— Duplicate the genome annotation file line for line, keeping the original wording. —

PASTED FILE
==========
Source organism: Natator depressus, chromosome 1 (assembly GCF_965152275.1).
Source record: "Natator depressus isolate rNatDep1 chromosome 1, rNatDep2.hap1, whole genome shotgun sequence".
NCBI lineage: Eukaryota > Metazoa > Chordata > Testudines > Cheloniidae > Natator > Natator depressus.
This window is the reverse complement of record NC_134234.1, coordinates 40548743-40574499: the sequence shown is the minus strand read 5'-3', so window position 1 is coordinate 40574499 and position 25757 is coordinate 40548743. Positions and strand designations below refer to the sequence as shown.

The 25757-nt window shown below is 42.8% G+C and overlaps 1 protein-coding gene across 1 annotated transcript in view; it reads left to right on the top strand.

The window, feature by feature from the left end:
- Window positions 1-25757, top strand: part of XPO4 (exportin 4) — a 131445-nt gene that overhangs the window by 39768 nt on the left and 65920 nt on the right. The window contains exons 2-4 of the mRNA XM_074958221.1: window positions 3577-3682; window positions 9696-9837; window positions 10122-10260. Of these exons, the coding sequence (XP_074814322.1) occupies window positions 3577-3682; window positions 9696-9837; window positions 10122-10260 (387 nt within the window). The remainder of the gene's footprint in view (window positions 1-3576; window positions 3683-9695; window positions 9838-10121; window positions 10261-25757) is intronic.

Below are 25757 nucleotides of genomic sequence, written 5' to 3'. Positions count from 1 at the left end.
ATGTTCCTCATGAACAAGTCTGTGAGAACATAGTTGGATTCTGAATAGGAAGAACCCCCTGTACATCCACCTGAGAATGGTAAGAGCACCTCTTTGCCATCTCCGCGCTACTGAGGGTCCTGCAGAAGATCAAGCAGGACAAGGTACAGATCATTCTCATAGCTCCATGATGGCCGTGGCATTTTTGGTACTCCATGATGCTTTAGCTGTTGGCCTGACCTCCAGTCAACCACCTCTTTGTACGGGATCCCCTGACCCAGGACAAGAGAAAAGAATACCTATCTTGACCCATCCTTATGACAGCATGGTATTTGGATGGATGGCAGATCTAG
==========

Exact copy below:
Source organism: Natator depressus, chromosome 1 (assembly GCF_965152275.1).
Source record: "Natator depressus isolate rNatDep1 chromosome 1, rNatDep2.hap1, whole genome shotgun sequence".
NCBI lineage: Eukaryota > Metazoa > Chordata > Testudines > Cheloniidae > Natator > Natator depressus.
This window is the reverse complement of record NC_134234.1, coordinates 40548743-40574499: the sequence shown is the minus strand read 5'-3', so window position 1 is coordinate 40574499 and position 25757 is coordinate 40548743. Positions and strand designations below refer to the sequence as shown.

The 25757-nt window shown below is 42.8% G+C and overlaps 1 protein-coding gene across 1 annotated transcript in view; it reads left to right on the top strand.

The window, feature by feature from the left end:
- Window positions 1-25757, top strand: part of XPO4 (exportin 4) — a 131445-nt gene that overhangs the window by 39768 nt on the left and 65920 nt on the right. The window contains exons 2-4 of the mRNA XM_074958221.1: window positions 3577-3682; window positions 9696-9837; window positions 10122-10260. Of these exons, the coding sequence (XP_074814322.1) occupies window positions 3577-3682; window positions 9696-9837; window positions 10122-10260 (387 nt within the window). The remainder of the gene's footprint in view (window positions 1-3576; window positions 3683-9695; window positions 9838-10121; window positions 10261-25757) is intronic.

Below are 25757 nucleotides of genomic sequence, written 5' to 3'. Positions count from 1 at the left end.
ATGTTCCTCATGAACAAGTCTGTGAGAACATAGTTGGATTCTGAATAGGAAGAACCCCCTGTACATCCACCTGAGAATGGTAAGAGCACCTCTTTGCCATCTCCGCGCTACTGAGGGTCCTGCAGAAGATCAAGCAGGACAAGGTACAGATCATTCTCATAGCTCCATGATGGCCGTGGCATTTTTGGTACTCCATGATGCTTTAGCTGTTGGCCTGACCTCCAGTCAACCACCTCTTTGTACGGGATCCCCTGACCCAGGACAAGAGAAAAGAATACCTATCTTGACCCATCCTTATGACAGCATGGTATTTGGATGGATGGCAGATCTAG